FAILURE TO TURN BACK, FAILURE TO FOLLOW ROUTE, INADEQUATE CLOTHING AND EQUIPMENT, WEATHER
New Hampshire, Mount Lafayette
Russel and Brenda Cox went for a hike to the summit of Mt. Lafayette early Sunday morning, March 21. They had planned to follow the Bridle Path and return the same way, often a ten hour round trip. They started hiking around 8:30 a.m. and reached the Greenleaf Hut, just at timberline, around 11:00 a.m. There they met a party who had been on the summit. They advised the couple that the weather was deteriorating and suggested that they turn around. The Coxes decided to continue to the summit. When they started down, they got lost in the worsening conditions, heading down the wrong trail. By the time they realized their error, they were in a whiteout with winds gusting to 75 mph. They had no clothing or gear for a night out. They built a snow cave and hunkered down. When they awoke on Monday, the weather had not improved.
When they didn’t return by Monday morning, their son called authorities. Their car was found in the Falling Waters parking lot on Monday. Rescuers were called out but were unable to find the couple’s tracks due to a very large snowfall the previous night. Conditions on Monday deteriorated, and around midnight the rescue was suspended.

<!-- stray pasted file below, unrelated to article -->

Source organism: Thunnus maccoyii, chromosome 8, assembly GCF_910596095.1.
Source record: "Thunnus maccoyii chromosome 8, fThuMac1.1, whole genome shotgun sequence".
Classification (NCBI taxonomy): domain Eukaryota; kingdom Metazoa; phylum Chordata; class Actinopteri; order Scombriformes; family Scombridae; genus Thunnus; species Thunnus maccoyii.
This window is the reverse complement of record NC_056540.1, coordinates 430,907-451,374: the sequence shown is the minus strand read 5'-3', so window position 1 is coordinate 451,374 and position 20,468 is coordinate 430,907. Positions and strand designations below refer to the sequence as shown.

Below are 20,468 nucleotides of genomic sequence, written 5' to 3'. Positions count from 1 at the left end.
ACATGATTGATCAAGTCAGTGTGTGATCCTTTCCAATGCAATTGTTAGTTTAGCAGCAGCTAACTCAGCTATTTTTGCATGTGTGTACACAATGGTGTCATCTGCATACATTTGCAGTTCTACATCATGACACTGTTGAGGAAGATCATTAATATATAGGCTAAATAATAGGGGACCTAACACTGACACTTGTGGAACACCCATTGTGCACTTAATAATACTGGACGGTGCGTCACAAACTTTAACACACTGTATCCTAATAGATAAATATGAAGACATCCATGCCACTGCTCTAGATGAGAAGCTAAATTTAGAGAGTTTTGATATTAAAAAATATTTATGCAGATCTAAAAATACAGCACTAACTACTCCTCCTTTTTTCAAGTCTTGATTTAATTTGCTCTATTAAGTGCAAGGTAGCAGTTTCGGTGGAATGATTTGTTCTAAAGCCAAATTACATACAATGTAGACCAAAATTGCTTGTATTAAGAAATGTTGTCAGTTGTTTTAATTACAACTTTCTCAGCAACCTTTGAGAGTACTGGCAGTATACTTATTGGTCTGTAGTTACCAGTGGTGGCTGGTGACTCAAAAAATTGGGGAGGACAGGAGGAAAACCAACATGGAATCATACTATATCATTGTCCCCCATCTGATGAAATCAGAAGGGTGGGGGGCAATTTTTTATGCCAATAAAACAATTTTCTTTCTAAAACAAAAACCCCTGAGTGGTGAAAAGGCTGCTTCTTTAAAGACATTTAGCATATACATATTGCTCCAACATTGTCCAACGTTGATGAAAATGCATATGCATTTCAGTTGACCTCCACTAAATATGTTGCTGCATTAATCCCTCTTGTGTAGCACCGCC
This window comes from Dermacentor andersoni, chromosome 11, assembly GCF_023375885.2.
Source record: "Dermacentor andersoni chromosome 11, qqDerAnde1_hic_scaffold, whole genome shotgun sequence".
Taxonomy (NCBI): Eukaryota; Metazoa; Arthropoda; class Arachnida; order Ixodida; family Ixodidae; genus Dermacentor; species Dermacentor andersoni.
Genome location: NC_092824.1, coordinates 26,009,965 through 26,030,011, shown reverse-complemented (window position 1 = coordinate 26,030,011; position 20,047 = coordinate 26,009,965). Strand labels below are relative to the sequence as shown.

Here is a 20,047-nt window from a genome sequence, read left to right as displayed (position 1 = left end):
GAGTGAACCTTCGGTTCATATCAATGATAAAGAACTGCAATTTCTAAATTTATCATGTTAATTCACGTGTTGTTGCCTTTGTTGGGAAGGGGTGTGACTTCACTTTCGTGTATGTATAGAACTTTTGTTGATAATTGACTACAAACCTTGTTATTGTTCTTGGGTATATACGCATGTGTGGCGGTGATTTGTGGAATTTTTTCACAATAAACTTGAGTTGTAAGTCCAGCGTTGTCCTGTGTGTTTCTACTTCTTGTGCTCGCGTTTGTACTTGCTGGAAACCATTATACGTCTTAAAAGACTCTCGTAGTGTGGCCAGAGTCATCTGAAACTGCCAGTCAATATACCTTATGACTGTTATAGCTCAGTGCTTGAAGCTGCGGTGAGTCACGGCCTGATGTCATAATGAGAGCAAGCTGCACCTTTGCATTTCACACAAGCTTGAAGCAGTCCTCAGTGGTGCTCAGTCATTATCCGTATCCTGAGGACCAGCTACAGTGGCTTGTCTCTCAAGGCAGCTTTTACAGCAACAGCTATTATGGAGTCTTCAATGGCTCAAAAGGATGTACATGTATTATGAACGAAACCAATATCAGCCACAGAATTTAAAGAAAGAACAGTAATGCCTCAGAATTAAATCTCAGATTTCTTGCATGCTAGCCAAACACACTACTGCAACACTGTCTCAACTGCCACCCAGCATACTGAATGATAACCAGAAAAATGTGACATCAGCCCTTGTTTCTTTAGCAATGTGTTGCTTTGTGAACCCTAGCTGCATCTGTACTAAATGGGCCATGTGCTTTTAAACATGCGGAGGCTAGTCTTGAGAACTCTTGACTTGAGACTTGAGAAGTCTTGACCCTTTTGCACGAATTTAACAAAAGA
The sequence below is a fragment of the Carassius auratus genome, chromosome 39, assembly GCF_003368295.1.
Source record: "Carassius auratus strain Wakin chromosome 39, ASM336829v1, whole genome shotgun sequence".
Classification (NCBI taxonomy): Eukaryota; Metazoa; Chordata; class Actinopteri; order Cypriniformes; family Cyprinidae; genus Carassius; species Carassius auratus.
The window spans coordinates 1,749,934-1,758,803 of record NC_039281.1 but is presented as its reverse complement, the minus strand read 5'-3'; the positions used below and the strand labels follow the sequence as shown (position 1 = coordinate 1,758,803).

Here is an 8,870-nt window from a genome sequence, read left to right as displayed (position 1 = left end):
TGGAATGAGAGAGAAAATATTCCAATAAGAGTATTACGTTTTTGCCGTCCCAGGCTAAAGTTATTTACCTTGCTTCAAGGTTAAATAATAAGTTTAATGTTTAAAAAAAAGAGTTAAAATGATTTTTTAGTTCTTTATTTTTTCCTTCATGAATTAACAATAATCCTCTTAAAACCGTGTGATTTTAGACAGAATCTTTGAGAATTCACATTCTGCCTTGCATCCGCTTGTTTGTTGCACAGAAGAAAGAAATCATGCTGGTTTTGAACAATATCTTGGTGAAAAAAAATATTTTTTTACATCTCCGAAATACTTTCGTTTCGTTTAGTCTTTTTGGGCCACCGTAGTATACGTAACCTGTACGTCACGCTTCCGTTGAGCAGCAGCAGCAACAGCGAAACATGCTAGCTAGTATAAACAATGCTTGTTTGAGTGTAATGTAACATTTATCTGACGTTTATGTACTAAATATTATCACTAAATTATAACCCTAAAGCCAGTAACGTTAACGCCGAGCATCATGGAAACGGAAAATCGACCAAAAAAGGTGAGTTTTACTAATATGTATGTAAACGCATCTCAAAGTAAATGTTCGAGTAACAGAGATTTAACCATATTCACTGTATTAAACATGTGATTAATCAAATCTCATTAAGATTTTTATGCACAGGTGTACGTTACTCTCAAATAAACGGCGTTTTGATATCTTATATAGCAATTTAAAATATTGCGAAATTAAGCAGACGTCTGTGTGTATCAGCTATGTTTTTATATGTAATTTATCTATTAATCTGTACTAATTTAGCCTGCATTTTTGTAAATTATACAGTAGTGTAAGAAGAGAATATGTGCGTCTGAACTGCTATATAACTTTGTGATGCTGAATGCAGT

Monday morning the Coxes continued on the trail, but by this time they and their clothing were wet. Unable to continue or to find their snow cave, they huddled together in a niche between several rocks. Sometime during the night, Mrs. Cox slipped into hypothermia and died.
The rescue resumed on Tuesday morning. The weather had dramatically improved, allowing for the use of a N.H. National Guard Blackhawk helicopter. Members of the local Mountain Rescue Service were ferried to the top of the ridge and started searching at the same time as volunteers started up the surrounding trails. Sometime in mid-morning Mr. Cox crawled from his niche and spotted the helicopter and managed to attract its attention. Mr. Cox and his wife’s body were airlifted out.
The Franconia Notch area is known for its volatile weather, especially above timberline, and it was known that a large storm was on its way.
Mountain Rescue Service President Rick Wilcox pointed out that most of their rescues are the result of the following issues or some combination thereof: The party 1) started late; 2) didn’t check the weather; 3) were unprepared to stay out—no bivouac gear; 4) had no preset turnaround time—i.e. pressed on when they should have retreated; 5) had little or no knowledge of the descent route; and 6) exceeded their abilities.
Incidents like this, while not entered in the data because they are not climbing accidents, are reported because they illustrate how a hiking situation can turn into the need for mountaineering skills. (Source: Edited from a report by Al Hospers)